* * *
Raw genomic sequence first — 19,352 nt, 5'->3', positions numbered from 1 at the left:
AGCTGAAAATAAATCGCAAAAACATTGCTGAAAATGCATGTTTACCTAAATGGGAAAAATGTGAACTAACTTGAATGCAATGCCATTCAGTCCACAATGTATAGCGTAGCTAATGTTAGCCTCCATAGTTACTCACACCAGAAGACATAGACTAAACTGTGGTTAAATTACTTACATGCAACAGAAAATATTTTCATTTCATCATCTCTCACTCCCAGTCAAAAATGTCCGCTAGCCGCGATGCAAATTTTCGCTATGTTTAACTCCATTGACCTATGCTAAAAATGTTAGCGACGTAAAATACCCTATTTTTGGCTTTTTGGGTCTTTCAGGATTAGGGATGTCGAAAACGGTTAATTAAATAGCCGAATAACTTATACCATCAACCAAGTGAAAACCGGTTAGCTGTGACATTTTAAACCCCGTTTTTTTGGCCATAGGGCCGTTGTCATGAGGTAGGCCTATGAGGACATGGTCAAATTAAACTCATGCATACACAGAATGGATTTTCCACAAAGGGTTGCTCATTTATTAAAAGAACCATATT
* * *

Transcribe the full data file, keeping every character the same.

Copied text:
Raw genomic sequence first — 19,352 nt, 5'->3', positions numbered from 1 at the left:
AGCTGAAAATAAATCGCAAAAACATTGCTGAAAATGCATGTTTACCTAAATGGGAAAAATGTGAACTAACTTGAATGCAATGCCATTCAGTCCACAATGTATAGCGTAGCTAATGTTAGCCTCCATAGTTACTCACACCAGAAGACATAGACTAAACTGTGGTTAAATTACTTACATGCAACAGAAAATATTTTCATTTCATCATCTCTCACTCCCAGTCAAAAATGTCCGCTAGCCGCGATGCAAATTTTCGCTATGTTTAACTCCATTGACCTATGCTAAAAATGTTAGCGACGTAAAATACCCTATTTTTGGCTTTTTGGGTCTTTCAGGATTAGGGATGTCGAAAACGGTTAATTAAATAGCCGAATAACTTATACCATCAACCAAGTGAAAACCGGTTAGCTGTGACATTTTAAACCCCGTTTTTTTGGCCATAGGGCCGTTGTCATGAGGTAGGCCTATGAGGACATGGTCAAATTAAACTCATGCATACACAGAATGGATTTTCCACAAAGGGTTGCTCATTTATTAAAAGAACCATATT